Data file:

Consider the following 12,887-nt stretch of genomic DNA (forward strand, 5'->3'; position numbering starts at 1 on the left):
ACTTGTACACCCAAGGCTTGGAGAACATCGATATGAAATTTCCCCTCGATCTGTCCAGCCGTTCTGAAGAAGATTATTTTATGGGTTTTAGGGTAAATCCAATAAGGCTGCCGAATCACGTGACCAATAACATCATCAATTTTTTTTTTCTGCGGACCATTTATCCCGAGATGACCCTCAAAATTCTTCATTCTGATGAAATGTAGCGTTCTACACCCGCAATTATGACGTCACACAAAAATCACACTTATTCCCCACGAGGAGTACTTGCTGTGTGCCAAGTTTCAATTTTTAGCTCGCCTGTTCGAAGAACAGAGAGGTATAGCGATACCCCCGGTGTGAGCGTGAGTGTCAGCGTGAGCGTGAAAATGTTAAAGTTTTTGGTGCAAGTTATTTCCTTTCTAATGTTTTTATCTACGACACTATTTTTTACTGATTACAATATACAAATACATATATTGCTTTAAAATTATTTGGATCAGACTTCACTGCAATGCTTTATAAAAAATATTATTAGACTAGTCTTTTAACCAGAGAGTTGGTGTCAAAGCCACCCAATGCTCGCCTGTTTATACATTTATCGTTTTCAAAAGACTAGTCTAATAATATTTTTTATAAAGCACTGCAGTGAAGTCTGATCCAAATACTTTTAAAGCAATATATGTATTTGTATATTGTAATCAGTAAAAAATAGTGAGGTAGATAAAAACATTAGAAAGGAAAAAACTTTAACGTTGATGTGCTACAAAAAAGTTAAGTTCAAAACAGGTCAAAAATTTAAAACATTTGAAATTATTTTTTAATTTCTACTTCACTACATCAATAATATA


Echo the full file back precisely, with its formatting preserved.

Consider the following 12,887-nt stretch of genomic DNA (forward strand, 5'->3'; position numbering starts at 1 on the left):
ACTTGTACACCCAAGGCTTGGAGAACATCGATATGAAATTTCCCCTCGATCTGTCCAGCCGTTCTGAAGAAGATTATTTTATGGGTTTTAGGGTAAATCCAATAAGGCTGCCGAATCACGTGACCAATAACATCATCAATTTTTTTTTTCTGCGGACCATTTATCCCGAGATGACCCTCAAAATTCTTCATTCTGATGAAATGTAGCGTTCTACACCCGCAATTATGACGTCACACAAAAATCACACTTATTCCCCACGAGGAGTACTTGCTGTGTGCCAAGTTTCAATTTTTAGCTCGCCTGTTCGAAGAACAGAGAGGTATAGCGATACCCCCGGTGTGAGCGTGAGTGTCAGCGTGAGCGTGAAAATGTTAAAGTTTTTGGTGCAAGTTATTTCCTTTCTAATGTTTTTATCTACGACACTATTTTTTACTGATTACAATATACAAATACATATATTGCTTTAAAATTATTTGGATCAGACTTCACTGCAATGCTTTATAAAAAATATTATTAGACTAGTCTTTTAACCAGAGAGTTGGTGTCAAAGCCACCCAATGCTCGCCTGTTTATACATTTATCGTTTTCAAAAGACTAGTCTAATAATATTTTTTATAAAGCACTGCAGTGAAGTCTGATCCAAATACTTTTAAAGCAATATATGTATTTGTATATTGTAATCAGTAAAAAATAGTGAGGTAGATAAAAACATTAGAAAGGAAAAAACTTTAACGTTGATGTGCTACAAAAAAGTTAAGTTCAAAACAGGTCAAAAATTTAAAACATTTGAAATTATTTTTTAATTTCTACTTCACTACATCAATAATATA